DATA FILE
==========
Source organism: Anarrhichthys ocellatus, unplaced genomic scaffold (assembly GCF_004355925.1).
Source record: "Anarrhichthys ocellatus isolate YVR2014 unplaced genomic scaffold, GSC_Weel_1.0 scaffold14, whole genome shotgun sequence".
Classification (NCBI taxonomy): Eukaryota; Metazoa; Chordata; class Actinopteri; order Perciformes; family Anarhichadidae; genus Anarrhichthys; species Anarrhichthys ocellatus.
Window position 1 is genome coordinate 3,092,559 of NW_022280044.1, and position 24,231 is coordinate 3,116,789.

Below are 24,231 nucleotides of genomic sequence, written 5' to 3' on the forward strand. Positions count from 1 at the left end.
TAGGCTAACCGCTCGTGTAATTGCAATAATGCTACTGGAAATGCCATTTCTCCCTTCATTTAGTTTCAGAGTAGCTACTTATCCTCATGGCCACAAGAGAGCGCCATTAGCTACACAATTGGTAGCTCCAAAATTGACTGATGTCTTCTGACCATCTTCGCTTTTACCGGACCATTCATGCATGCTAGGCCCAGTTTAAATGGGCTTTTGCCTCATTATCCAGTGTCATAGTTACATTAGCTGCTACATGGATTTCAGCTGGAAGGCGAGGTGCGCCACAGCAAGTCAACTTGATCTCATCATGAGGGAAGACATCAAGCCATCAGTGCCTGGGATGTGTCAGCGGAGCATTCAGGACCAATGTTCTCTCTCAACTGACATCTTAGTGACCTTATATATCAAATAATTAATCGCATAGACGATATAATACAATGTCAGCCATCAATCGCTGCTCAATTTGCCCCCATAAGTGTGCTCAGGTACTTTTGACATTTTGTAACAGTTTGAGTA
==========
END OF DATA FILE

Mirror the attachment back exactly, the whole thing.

Source organism: Anarrhichthys ocellatus, unplaced genomic scaffold (assembly GCF_004355925.1).
Source record: "Anarrhichthys ocellatus isolate YVR2014 unplaced genomic scaffold, GSC_Weel_1.0 scaffold14, whole genome shotgun sequence".
Classification (NCBI taxonomy): Eukaryota; Metazoa; Chordata; class Actinopteri; order Perciformes; family Anarhichadidae; genus Anarrhichthys; species Anarrhichthys ocellatus.
Window position 1 is genome coordinate 3,092,559 of NW_022280044.1, and position 24,231 is coordinate 3,116,789.

Below are 24,231 nucleotides of genomic sequence, written 5' to 3' on the forward strand. Positions count from 1 at the left end.
TAGGCTAACCGCTCGTGTAATTGCAATAATGCTACTGGAAATGCCATTTCTCCCTTCATTTAGTTTCAGAGTAGCTACTTATCCTCATGGCCACAAGAGAGCGCCATTAGCTACACAATTGGTAGCTCCAAAATTGACTGATGTCTTCTGACCATCTTCGCTTTTACCGGACCATTCATGCATGCTAGGCCCAGTTTAAATGGGCTTTTGCCTCATTATCCAGTGTCATAGTTACATTAGCTGCTACATGGATTTCAGCTGGAAGGCGAGGTGCGCCACAGCAAGTCAACTTGATCTCATCATGAGGGAAGACATCAAGCCATCAGTGCCTGGGATGTGTCAGCGGAGCATTCAGGACCAATGTTCTCTCTCAACTGACATCTTAGTGACCTTATATATCAAATAATTAATCGCATAGACGATATAATACAATGTCAGCCATCAATCGCTGCTCAATTTGCCCCCATAAGTGTGCTCAGGTACTTTTGACATTTTGTAACAGTTTGAGTA